The Distinct Rise of Julia Louis-Dreyfus

By  · Published on June 28th, 2016

Why the former TV VP is currently the MVP of TV.

Throughout the fifth season of Veep, Julia Louis-Dreyfus’s character, Selina Meyer, was concerned about her legacy as a president. Sadly, it turns out she may not have much of one. But the actress herself continues to be creating one of the greatest gifts of any actress of her time. She has had a unique career and has only gotten better with age, peaking (so far) with her ongoing role on the HBO series and yet possibly still just getting started.

It’s rare that an actress has such a rise. It’s not like Louis-Dreyfus is experiencing a renaissance. She’s been working thoroughly for the last 35 years, starting as one of the youngest cast members on Saturday Night Live, getting plenty of screen time in minor roles in movies through the 1980s, co-starring on Seinfeld in the 1990s, starring in Watching Ellie and The New Adventures of Old Christine in the 2000s, and now killing it on Veep.

Each step in her career has been upward, without any real dips, even in the post-Seinfeld years. She not only defeated the supposed “curse” on that show’s ensemble, she destroyed it. With Veep, she’s won the Emmy for lead actress in a comedy every year it’s been on, and she’ll likely win another this fall. In its fifth season she proved herself to be smarter, funnier, and sexier than she’s ever been – and than most women on television, of any age.

This season was particularly notable for Louis-Dreyfus considering she had to overcome the departure of creator Armando Iannucci. The narrative of the show hasn’t been as sharp as when he was showrunner, but it’s been difficult to see any depreciation in its quality because of the talents of the cast, and her in particular. She’s been revealed to be the true backbone of Veep. She’d always been it’s greatest treasure, but she also holds it together.

On the series, the actress is surrounded by clowns, all of whom fit the current level of lazy farce and poorly executed jokes. Louis-Dreyfus can act the buffoon, as well, but she’s far more talented in a variety of performance essentials. And she can be broad and subtle at the same time, equally hilarious and heartfelt. She plays nasty in one shot and then in a fluid cut is suddenly displaying genuine shock or sadness. Her acting in the season finale is exceptional even for her, giving us something new in every scene.

Last year, Louis-Dreyfus appeared in a popular sketch on Inside Amy Schumer focused on how it was her “last fuckable day” as an actress, now entering the “Mrs. Claus” years. The point of the Hollywood-skewing bit still stands, but ironically – or maybe intentionally – she’s actually ramped up her sex appeal and on-screen fucking by playing President Meyer as not only a hot commander-in-chief but one whose carnal desire is realistically unbridled.

And it was only a few years ago that she had her first truly romantic lead role in a film, with Nicole Holofcener’s Enough Said, which is pretty much the real woman’s answer to the work of Nancy Meyers that Louis-Dreyfus pokes fun of in the Schumer sketch. When Veep is over (and given the direction it’s going next season, it shouldn’t go too much longer), it would be great and proper to see her continue to rise with steady movie stardom.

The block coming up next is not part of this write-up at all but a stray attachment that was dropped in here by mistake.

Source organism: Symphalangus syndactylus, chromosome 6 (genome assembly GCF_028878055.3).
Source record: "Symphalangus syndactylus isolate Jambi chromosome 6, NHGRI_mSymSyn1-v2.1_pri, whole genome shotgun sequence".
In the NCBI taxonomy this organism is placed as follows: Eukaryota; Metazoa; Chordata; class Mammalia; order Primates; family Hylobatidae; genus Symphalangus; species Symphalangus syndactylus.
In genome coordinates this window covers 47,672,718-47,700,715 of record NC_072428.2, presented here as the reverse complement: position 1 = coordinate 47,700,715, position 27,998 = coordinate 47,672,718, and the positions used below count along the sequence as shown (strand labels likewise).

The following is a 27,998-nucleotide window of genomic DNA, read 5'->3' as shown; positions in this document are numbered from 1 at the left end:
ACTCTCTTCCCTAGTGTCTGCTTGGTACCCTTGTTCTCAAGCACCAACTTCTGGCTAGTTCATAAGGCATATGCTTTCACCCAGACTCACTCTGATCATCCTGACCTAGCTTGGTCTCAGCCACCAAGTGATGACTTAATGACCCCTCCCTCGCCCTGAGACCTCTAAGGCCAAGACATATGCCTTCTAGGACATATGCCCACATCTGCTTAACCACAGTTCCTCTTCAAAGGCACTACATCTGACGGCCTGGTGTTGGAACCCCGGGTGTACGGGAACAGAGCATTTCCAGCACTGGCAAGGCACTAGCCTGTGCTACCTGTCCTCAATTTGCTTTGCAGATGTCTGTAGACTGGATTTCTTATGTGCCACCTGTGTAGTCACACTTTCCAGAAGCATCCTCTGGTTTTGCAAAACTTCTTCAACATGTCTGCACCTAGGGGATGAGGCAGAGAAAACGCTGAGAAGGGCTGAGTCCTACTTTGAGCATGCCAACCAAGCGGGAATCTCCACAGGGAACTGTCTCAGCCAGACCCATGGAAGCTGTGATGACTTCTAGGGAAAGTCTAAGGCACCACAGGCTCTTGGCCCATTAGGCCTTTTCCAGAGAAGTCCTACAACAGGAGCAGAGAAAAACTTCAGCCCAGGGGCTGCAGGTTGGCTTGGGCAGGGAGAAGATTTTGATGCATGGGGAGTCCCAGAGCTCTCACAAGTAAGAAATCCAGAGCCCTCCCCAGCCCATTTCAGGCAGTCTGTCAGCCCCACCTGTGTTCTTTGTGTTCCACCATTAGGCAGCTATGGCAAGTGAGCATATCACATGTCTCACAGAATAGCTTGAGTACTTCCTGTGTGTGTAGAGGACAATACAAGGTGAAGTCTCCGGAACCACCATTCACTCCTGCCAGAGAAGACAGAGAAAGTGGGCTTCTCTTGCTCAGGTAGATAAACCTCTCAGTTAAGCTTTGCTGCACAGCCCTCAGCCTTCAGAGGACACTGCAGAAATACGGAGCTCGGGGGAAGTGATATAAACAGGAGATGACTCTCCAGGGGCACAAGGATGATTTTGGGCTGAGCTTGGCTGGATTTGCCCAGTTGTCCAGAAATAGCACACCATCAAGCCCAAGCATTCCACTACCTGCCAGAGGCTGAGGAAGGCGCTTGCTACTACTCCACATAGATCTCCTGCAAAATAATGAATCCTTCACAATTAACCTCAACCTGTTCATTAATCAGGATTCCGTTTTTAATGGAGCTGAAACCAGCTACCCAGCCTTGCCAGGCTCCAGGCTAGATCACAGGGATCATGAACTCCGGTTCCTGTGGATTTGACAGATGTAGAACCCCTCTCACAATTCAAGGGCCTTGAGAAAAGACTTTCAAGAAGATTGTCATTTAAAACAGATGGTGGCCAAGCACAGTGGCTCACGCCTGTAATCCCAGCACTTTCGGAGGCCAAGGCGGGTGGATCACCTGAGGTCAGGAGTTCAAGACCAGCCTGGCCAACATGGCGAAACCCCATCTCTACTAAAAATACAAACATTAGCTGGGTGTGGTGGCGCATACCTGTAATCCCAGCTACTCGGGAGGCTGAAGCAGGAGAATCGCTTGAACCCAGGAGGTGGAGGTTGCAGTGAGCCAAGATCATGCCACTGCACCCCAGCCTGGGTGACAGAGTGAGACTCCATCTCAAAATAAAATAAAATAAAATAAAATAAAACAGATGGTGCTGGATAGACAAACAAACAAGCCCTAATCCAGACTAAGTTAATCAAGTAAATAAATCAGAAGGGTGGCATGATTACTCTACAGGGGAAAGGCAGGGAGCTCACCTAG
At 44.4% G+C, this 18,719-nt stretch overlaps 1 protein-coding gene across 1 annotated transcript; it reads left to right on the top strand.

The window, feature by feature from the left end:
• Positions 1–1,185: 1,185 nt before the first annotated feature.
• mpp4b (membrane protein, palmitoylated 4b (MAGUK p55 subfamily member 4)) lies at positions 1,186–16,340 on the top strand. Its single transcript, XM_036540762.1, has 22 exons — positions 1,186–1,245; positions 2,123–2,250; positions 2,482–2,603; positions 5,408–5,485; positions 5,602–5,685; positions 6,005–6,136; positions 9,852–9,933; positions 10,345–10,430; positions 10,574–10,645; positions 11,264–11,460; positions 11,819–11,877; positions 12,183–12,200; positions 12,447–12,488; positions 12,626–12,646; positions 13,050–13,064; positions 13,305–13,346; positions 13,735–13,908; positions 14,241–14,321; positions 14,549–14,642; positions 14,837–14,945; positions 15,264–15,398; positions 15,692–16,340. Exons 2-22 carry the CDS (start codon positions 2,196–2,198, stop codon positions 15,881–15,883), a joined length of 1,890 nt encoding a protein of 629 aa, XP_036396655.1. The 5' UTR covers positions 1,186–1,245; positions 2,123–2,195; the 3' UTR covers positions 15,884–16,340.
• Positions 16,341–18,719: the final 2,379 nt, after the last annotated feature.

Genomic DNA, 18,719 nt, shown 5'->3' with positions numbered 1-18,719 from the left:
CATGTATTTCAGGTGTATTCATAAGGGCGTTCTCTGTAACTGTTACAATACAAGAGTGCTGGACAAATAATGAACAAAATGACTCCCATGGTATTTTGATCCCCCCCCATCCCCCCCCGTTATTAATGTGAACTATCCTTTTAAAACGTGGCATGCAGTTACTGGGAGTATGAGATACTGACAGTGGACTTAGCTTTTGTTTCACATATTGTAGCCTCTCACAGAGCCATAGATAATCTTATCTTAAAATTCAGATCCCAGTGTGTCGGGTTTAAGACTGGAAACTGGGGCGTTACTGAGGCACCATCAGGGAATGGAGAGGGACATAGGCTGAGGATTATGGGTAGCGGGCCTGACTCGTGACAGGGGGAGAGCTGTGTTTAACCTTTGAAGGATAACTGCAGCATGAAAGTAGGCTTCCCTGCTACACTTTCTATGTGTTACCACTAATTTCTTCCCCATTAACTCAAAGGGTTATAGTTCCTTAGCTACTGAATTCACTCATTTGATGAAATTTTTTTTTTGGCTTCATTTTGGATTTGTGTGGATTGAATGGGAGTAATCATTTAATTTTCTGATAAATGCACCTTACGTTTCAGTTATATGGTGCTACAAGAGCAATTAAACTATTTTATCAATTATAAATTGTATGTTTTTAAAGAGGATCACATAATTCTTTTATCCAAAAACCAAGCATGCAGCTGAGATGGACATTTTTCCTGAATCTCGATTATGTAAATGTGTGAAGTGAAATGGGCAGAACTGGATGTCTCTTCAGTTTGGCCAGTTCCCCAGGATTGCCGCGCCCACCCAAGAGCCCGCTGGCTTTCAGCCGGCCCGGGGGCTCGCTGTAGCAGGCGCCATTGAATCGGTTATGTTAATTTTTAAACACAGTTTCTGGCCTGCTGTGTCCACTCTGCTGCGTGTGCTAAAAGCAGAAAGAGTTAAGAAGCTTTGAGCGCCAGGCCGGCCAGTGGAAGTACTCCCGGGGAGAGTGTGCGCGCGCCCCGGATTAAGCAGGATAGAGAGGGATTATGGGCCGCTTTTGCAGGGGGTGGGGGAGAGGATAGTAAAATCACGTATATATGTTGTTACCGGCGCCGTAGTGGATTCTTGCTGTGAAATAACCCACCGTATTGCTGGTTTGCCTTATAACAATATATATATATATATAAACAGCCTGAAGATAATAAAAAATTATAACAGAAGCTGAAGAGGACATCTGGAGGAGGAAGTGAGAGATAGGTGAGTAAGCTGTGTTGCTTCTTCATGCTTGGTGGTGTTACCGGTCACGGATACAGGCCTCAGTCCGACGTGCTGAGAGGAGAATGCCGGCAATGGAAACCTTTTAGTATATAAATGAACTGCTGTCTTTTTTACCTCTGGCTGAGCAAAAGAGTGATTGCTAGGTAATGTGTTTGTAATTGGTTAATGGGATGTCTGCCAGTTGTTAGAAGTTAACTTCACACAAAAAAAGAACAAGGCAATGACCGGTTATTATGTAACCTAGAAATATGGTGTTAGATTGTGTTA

As it looks now, the actress still appears to be best known and most remembered for Seinfeld. Understandable, as she spent nearly a decade and 172 episodes playing the character of Elaine Benes and the show is considered one of the greatest TV comedies of all time. But as good as she is in that series, it’s neither her best work nor her best material. And being treated as fourth fiddle in a quartet was far from what she deserves.

Louis-Dreyfus has come a very long way since Seinfeld, as far from playing the relatively thinly drawn Benes as that character was from her early role in the movie Troll. There are single brief expressions made on Veep worthy of being her legacy more than the entirety of her role as token female sidekick. It’s not just the onscreen power, either. Louis-Dreyfus the producer is something to champion, as well, and has been since Ellie debuted in 2002.

Her control in the making of Veep, which has increased substantially since Iannucci left, gives her a high degree of freedom, so what you see of her on the show now is likely only what she wants to be doing and represents her talent at its full potential. Louis-Dreyfus’s range as an actor, a comedian, and a creative figure is collectively unmatched by anyone on TV right now. Even if she starts making any missteps, she’s still winning in the long run.

Julia Louis-Dreyfus

If Veep does remain her crowning achievement, she’s cemented as one of the most important artists in the history of the medium anyway. It’s not freeing Tibet, as Meyer aimed to do, though in the context of Hollywood she has managed to achieve the unthinkable. But it’s probably not the pinnacle of her potential nor is it the highest step for a woman to reach in this industry. And at only 55 years young, she has plenty of years ahead to keep climbing.

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Christopher Campbell began writing film criticism and covering film festivals for a zine called Read, back when a zine could actually get you Sundance press credentials. He's now a Senior Editor at FSR and the founding editor of our sister site Nonfics. He also regularly contributes to Fandango and Rotten Tomatoes and is the President of the Critics Choice Association's Documentary Branch.